Rex Briggs talks to Brad Smallwood of Facebook.

RB: Tell us about your experience before you joined Facebook.
BS: I was responsible for the pricing and display marketplace team at Yahoo! Prior to that I was running market research companies – I’ve always been an analytics guy: my dad started and ran a market research company for 30 years or so.

What kind of research is useful in measuring how value is created on Facebook?
There are three key components of understanding the value that a message creates, and different renderings to do that. There’s who are you hitting, how accurate you are at hitting that person, reach consistency, those kinds of measures. That’s similar to the focus for TV – understanding the audience that marketing actually delivers to.

The second thing is how is the message resonating for users. Do they recall the advert after a certain period of time, is it making them aware of product attributes, changing their intent to purchase or their likelihood to recommend?

The third component is around ROI. People don’t always recognise the influence that ads have upon them, so they can’t always state what changed. But the last component is understanding, for people who are exposed to ads versus people who are not exposed to ads, how is it moving product off the shelves. We have to build measurement techniques around all three aspects.

Are there areas you’d like the research industry to rethink in what they’re doing?
The focus tends to be on the media platform, but we should be looking at the consumer – the medium is just a mechanism for delivering a message to that consumer. The individual media are doing a pretty good job on measuring TV but this is separately from online, mobile, newspapers, outdoor etc, and increasingly we need to look at cross-media measures. You want all of those pieced together, because the consumer – across all the media they’re consuming – is ultimately the person you care about.

A recent study showed that marketers are leaning towards thinking about brand awareness and accumulating fans but is it more how social media influences attitudes that impact behaviour?  When you connect social to purchase, what are you finding from your research?
It’s not always easy, but when we’ve done that attribution, ROI studies are proving that when you look in the controlled experiments and look for models, groups, or you use medium-mixed modelling or do Homescan, comparing people exposed to ads versus those not exposed to ads, you can see incremental actual purchase behaviour in store change – not just as a result of the fans, but the actual message is changing their behaviour. Fans represent a portion of that, but the largest portion of the total value is coming from non-fans, the unconverted components of your user base. There’s a lot more opportunity there than someone who’s already buying your product regularly.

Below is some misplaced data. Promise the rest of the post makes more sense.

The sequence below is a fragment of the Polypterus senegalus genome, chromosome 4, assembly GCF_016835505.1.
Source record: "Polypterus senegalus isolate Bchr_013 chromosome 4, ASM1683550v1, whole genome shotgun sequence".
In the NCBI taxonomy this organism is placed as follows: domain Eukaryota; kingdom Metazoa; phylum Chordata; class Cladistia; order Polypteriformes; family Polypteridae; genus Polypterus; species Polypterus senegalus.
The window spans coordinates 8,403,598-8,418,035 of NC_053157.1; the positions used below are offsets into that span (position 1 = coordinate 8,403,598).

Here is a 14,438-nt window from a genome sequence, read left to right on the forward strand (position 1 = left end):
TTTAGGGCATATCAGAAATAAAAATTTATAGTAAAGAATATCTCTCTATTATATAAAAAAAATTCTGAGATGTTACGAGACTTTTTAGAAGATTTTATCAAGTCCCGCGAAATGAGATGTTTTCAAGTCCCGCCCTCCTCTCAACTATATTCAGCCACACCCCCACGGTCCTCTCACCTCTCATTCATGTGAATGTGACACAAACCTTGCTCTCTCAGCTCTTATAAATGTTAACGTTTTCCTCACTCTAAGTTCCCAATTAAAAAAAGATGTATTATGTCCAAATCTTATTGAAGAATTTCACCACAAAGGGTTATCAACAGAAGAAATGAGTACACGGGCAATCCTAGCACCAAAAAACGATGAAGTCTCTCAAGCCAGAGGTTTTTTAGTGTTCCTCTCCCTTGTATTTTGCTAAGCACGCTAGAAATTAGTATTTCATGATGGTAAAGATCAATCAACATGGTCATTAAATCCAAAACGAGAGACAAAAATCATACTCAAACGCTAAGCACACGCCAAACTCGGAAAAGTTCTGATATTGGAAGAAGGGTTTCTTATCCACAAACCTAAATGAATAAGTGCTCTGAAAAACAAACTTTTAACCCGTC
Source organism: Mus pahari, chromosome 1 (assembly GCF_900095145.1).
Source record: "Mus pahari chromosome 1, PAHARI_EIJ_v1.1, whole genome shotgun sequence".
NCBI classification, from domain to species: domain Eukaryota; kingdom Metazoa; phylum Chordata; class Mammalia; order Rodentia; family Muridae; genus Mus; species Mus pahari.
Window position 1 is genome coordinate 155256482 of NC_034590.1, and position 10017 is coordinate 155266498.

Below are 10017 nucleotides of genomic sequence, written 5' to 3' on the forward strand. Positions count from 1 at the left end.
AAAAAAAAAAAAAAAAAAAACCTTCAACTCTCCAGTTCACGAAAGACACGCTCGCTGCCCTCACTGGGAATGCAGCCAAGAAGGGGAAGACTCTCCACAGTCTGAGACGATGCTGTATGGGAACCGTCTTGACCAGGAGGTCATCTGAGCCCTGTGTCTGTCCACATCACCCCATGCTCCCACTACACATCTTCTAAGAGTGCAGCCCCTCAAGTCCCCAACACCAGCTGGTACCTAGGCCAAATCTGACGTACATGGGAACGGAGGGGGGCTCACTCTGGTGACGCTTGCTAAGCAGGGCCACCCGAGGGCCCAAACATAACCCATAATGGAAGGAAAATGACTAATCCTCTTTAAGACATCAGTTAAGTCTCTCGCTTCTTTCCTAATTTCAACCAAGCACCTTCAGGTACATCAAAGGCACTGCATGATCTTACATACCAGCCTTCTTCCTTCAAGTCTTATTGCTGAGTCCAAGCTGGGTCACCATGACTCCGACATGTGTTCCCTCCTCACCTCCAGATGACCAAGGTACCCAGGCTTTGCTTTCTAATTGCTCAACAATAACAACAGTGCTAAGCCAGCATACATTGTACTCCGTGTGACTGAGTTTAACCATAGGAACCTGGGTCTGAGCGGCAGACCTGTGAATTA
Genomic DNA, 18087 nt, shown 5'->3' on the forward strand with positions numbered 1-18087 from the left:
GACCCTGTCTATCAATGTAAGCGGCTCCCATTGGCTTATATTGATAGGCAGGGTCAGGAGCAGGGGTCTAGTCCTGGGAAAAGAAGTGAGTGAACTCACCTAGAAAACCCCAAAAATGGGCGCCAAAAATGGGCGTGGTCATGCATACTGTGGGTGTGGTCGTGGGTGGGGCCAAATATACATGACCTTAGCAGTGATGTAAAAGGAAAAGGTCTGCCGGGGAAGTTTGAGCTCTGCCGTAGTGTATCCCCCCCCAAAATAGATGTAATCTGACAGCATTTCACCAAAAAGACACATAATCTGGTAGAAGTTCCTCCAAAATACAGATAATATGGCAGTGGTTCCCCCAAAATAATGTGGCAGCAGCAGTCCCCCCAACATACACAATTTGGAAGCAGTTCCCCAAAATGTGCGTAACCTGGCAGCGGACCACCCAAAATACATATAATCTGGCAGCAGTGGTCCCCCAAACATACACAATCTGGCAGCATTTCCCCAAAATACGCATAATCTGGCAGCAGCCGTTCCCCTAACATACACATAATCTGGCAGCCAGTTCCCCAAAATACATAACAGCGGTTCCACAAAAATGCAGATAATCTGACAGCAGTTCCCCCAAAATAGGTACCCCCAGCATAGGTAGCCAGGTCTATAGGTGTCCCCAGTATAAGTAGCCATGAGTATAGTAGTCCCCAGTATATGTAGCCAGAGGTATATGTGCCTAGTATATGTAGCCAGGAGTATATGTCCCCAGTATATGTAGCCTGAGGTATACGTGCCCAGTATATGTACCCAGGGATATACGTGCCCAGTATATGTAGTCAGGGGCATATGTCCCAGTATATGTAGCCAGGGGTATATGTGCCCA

Should we be counseling marketers to think that fans are a part of that amplification, but it’s really about getting the message to the non-fans?
Absolutely. There’s many reasons why you want to connect with your fans, your most valuable consumers. One is as a CRM platform, talking to them on a regular basis. But the reason why you’re staying engaged with them, is not only to drive incremental sales but also retention. So, connect to these fans, stay engaged with them and keep talking to them. But that shouldn’t be your only goal.

So now I’ve got a bunch of fans. What do I want to do? Well, they have a massive opportunity to influence the people around them. There are many studies that show that word of mouth works and how much people are using information from friends to make product decisions. That’s the real value of a fan, not just the CRM aspect.

Is the idea of the momentum effect difficult for marketers to embrace?
I think change is a barrier in and of itself. If you’ve been comfortable doing one thing, it is a difficult process to make a change and deal with the unknown. Marketing has a tendency to change its behaviour relatively slowly, but when it does so, it completely embraces that change.

I think we’re on the cusp of that. As we turn out more ROI studies, advertisers are more comfortable that that shifted dollar is a good investment. We run the studies and show them the value that’s getting created, and then they test, they move a little bit, and eventually they feel comfortable that this is where they need to be spending a fairly large portion of their media buy.

Some brands are moving faster. If you look at the P&G ‘Thank you, Mom’ campaign – that is, at its core, a social campaign that is executed on Facebook marketing, but they’re actually making their TV campaign social as well. It’s a great example of really leveraging a social strategy, and knowing that’s how people want to be connected to the brand – through personal relationships.

It’s a matter of a brand finding its voice. Years ago, I remember having a conversation about whether anyone would want to see a social ad for a CPG like diapers. Well, it’s not the diaper, it’s actually what’s in the diaper – it’s the baby, one of the most social things that exists. Every product that people use is social, but the creative challenge is figuring out what is social about that brand that says it in a way that is true to the brand’s voice.

What are the things that tell you you’re doing the right things?